My Project: 365 Creative Writing Prompts
Day 99: Can creative writing be taught
Joe, a Facebook member, posted this question today … ‘What do you guys think about an aspiring writer going to college to become a fiction writer? Good or bad idea?’
Rather than giving him a direct answer, his question became the inspiration for today’s blog post.
Many years ago, I had a pen pal called Nadia. This was before the Internet became popular and people exchanged letters instead of emails. Our letters were no ordinary letters, but pages and pages of stories that resembled a small newspaper. We started out writing with pen and paper, later used a typewriter and ultimately switched to a computer.
Nadia’s letters were fluid, interesting and funny. She wrote from the heart and I could tell that rather than writing, she was talking to me.
A few years later, Nadia told me that she planned on writing a short story for a national competition. As it turned out, her submission was not only accepted, but she won 1st prize and gained television, radio and newspaper exposure.
Rather than this victory building up her confidence, it destroyed it. Nadia couldn’t write anything anymore because all her creations fell short compared her winning story.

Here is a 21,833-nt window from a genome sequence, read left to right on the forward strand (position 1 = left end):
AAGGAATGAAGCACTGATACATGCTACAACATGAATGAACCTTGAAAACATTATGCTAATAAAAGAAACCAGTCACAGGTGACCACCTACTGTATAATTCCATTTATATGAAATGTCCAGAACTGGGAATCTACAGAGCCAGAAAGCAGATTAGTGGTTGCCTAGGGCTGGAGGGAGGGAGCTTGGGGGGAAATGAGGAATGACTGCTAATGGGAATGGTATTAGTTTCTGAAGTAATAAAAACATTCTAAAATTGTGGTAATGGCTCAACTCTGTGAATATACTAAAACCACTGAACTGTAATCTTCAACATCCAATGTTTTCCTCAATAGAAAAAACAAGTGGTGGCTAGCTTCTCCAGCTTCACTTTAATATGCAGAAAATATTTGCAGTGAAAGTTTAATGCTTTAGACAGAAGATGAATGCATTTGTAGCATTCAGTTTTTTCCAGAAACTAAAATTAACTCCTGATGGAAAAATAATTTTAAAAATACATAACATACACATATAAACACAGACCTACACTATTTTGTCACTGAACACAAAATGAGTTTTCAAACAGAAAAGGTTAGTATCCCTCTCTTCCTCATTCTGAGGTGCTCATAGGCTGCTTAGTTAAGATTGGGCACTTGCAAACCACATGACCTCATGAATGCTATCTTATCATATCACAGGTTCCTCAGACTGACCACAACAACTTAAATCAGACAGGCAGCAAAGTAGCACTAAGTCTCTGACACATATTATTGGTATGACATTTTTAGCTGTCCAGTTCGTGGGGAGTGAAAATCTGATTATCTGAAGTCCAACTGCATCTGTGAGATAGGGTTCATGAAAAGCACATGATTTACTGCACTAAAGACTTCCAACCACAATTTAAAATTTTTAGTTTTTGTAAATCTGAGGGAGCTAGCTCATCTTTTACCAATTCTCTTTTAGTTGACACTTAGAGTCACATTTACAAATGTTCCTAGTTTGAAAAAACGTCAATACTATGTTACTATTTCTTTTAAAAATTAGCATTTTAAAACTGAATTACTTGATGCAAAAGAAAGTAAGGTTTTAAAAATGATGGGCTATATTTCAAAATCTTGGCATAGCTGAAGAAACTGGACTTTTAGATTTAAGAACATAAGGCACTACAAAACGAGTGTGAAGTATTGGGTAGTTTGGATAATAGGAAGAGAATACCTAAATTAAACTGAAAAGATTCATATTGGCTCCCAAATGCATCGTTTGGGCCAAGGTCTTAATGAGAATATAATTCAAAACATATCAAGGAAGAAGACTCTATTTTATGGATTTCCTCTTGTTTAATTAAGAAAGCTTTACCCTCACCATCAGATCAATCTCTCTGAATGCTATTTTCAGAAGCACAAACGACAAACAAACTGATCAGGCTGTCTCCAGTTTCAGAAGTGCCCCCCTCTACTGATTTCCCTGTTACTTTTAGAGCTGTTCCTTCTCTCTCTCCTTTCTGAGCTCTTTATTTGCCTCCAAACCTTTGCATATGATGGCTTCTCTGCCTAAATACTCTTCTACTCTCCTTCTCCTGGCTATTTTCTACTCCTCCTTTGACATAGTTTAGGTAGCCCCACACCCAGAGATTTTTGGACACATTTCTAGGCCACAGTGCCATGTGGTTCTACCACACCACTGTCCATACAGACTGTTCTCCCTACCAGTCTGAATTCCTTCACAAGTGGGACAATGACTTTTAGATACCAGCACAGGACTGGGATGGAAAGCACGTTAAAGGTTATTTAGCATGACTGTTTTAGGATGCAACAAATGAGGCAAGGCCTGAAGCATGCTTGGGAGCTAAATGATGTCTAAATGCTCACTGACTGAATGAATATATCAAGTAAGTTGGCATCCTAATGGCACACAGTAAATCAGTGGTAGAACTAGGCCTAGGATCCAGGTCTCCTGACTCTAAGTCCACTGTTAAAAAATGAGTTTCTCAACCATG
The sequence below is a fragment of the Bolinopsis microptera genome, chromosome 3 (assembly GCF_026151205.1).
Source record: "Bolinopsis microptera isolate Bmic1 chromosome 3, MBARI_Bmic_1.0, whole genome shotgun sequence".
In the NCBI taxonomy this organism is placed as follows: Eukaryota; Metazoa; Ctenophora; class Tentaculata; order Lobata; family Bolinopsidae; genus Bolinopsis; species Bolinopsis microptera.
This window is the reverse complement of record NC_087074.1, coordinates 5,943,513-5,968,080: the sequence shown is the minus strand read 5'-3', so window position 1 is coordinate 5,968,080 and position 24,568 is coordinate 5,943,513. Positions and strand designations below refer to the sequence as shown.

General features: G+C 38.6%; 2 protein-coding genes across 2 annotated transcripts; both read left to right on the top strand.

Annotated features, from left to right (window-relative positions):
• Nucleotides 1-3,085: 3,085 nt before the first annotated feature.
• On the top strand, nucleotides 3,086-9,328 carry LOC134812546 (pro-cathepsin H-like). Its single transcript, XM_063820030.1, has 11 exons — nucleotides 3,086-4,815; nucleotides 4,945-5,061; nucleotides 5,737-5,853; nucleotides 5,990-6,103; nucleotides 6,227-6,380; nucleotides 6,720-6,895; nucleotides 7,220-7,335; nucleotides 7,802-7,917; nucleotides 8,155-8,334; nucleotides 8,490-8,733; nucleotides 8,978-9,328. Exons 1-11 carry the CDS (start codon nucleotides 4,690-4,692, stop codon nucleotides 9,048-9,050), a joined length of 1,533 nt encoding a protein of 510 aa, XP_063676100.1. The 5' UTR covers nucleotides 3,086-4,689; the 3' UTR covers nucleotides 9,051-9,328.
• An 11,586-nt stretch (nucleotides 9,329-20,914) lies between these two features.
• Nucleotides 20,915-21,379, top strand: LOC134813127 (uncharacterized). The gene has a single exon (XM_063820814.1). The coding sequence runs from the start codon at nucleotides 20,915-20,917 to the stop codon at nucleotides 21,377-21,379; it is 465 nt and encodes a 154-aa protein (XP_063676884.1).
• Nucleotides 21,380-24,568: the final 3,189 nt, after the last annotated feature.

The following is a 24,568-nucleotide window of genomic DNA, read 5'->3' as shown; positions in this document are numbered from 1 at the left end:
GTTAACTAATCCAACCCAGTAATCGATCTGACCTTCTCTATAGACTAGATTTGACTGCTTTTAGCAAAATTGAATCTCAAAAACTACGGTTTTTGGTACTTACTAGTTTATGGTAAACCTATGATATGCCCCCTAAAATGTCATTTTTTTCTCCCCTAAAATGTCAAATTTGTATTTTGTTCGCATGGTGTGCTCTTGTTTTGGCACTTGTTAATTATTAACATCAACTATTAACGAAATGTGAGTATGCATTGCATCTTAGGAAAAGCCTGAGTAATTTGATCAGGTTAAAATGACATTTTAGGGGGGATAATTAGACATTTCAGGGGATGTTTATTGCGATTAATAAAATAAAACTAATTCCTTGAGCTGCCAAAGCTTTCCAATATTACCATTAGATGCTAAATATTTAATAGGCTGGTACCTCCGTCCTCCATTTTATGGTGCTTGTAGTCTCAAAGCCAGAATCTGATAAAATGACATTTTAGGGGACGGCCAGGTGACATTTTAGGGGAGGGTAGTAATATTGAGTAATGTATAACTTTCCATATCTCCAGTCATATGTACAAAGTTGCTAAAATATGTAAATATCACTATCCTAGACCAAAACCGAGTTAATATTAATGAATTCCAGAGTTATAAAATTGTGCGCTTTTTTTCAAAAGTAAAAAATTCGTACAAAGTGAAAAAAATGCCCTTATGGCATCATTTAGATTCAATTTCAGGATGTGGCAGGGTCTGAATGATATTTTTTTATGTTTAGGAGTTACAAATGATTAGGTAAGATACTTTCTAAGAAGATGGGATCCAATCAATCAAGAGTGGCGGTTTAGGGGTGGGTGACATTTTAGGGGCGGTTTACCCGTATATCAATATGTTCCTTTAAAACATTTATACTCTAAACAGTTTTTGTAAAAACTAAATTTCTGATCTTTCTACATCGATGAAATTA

She decided to enroll in a creative writing class. Three years later she graduated with distinction. During these three years, I had noticed a change in Nadia’s letters. They were no longer fluid but mechanical.
When as tactfully mentioned this to Nadia, she wholeheartedly agreed. She said ever since she took the course, writing was no longer a labor of love but torture. She agonized over word choice and sentence structure, often rewriting the same sentence over and over again until it was as perfect as possible.
When I remarked that this was probably advisable for story writing, she didn’t have to go through such trouble while writing a letter to me. Her response was ‘I can’t help it. I’ve become so aware of being grammar perfect that nothing but the best will do.’
Ultimately, the book that Nadia intended on writing never materialized and she couldn’t even produce another short story. In her quest for perfection, she had lost her creativity.
To answer Joe’s question … Go to college to improve your language skills, but where it comes to your creative spirit … nobody can teach you that.
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